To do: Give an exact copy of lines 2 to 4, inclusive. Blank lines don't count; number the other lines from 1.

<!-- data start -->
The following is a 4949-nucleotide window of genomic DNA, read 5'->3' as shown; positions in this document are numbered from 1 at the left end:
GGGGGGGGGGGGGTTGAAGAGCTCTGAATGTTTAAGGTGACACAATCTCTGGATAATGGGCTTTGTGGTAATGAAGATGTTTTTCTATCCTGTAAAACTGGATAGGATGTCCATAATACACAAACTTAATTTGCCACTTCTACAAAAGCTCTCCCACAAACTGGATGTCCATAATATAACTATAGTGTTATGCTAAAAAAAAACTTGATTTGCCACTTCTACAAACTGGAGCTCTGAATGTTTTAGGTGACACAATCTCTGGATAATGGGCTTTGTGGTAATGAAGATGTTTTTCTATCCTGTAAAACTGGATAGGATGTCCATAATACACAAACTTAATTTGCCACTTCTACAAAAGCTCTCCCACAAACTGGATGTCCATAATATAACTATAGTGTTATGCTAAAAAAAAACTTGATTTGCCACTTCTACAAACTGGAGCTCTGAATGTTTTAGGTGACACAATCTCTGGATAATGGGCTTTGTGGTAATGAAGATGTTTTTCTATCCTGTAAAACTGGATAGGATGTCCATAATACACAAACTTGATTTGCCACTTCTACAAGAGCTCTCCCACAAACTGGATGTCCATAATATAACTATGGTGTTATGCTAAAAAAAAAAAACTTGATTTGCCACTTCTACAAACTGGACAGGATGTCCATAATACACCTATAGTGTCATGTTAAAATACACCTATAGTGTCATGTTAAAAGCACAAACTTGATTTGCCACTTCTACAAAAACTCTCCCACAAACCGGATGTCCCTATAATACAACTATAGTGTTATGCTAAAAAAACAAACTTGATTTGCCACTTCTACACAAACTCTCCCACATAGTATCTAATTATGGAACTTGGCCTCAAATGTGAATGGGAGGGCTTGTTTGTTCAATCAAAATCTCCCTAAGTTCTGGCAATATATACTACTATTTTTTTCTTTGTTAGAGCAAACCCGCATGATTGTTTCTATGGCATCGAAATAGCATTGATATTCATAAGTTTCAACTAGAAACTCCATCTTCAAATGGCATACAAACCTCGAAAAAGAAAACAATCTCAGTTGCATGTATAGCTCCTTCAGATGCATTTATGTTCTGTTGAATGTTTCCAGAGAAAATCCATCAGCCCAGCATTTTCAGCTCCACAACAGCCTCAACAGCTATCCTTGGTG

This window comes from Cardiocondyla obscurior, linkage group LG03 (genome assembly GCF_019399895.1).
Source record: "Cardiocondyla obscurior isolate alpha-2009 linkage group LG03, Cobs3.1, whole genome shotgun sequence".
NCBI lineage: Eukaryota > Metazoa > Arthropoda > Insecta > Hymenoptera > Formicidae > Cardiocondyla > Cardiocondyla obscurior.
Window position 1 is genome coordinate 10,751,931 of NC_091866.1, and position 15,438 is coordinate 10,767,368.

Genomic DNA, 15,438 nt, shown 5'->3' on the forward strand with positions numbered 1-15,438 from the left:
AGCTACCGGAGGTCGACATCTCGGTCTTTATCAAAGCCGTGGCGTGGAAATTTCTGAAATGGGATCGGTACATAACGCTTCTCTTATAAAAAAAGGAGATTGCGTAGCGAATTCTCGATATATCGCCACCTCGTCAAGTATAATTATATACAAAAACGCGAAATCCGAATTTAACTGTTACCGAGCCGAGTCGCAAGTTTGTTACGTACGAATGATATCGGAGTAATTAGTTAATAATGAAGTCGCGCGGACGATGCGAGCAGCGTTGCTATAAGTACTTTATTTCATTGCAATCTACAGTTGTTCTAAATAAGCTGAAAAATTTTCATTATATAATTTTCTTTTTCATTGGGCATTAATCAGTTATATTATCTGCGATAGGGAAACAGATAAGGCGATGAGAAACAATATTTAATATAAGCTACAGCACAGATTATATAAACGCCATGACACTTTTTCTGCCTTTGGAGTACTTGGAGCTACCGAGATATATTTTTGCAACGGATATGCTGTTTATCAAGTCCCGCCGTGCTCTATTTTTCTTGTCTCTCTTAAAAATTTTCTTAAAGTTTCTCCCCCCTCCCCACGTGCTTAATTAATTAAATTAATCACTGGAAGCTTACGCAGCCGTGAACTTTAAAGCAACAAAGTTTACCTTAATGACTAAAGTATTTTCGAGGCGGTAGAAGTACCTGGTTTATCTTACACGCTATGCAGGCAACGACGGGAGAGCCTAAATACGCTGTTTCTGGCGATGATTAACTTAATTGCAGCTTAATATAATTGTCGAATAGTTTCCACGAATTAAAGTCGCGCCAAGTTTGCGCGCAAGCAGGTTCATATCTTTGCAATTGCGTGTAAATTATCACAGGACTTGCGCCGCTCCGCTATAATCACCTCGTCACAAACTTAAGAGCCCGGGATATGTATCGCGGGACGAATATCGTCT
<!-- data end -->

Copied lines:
GGGGGGGGGGGGGTTGAAGAGCTCTGAATGTTTAAGGTGACACAATCTCTGGATAATGGGCTTTGTGGTAATGAAGATGTTTTTCTATCCTGTAAAACTGGATAGGATGTCCATAATACACAAACTTAATTTGCCACTTCTACAAAAGCTCTCCCACAAACTGGATGTCCATAATATAACTATAGTGTTATGCTAAAAAAAAACTTGATTTGCCACTTCTACAAACTGGAGCTCTGAATGTTTTAGGTGACACAATCTCTGGATAATGGGCTTTGTGGTAATGAAGATGTTTTTCTATCCTGTAAAACTGGATAGGATGTCCATAATACACAAACTTAATTTGCCACTTCTACAAAAGCTCTCCCACAAACTGGATGTCCATAATATAACTATAGTGTTATGCTAAAAAAAAACTTGATTTGCCACTTCTACAAACTGGAGCTCTGAATGTTTTAGGTGACACAATCTCTGGATAATGGGCTTTGTGGTAATGAAGATGTTTTTCTATCCTGTAAAACTGGATAGGATGTCCATAATACACAAACTTGATTTGCCACTTCTACAAGAGCTCTCCCACAAACTGGATGTCCATAATATAACTATGGTGTTATGCTAAAAAAAAAAAACTTGATTTGCCACTTCTACAAACTGGACAGGATGTCCATAATACACCTATAGTGTCATGTTAAAATACACCTATAGTGTCATGTTAAAAGCACAAACTTGATTTGCCACTTCTACAAAAACTCTCCCACAAACCGGATGTCCCTATAATACAACTATAGTGTTATGCTAAAAAAACAAACTTGATTTGCCACTTCTACACAAACTCTCCCACATAGTATCTAATTATGGAACTTGGCCTCAAATGTGAATGGGAGGGCTTGTTTGTTCAATCAAAATCTCCCTAAGTTCTGGCAATATATACTACTATTTTTTTCTTTGTTAGAGCAAACCCGCATGATTGTTTCTATGGCATCGAAATAGCATTGATATTCATAAGTTTCAACTAGAAACTCCATCTTCAAATGGCATACAAACCTCGAAAAAGAAAACAATCTCAGTTGCATGTATAGCTCCTTCAGATGCATTTATGTTCTGTTGAATGTTTCCAGAGAAAATCCATCAGCCCAGCATTTTCAGCTCCACAACAGCCTCAACAGCTATCCTTGGTG

This window comes from Cardiocondyla obscurior, linkage group LG03 (genome assembly GCF_019399895.1).
Source record: "Cardiocondyla obscurior isolate alpha-2009 linkage group LG03, Cobs3.1, whole genome shotgun sequence".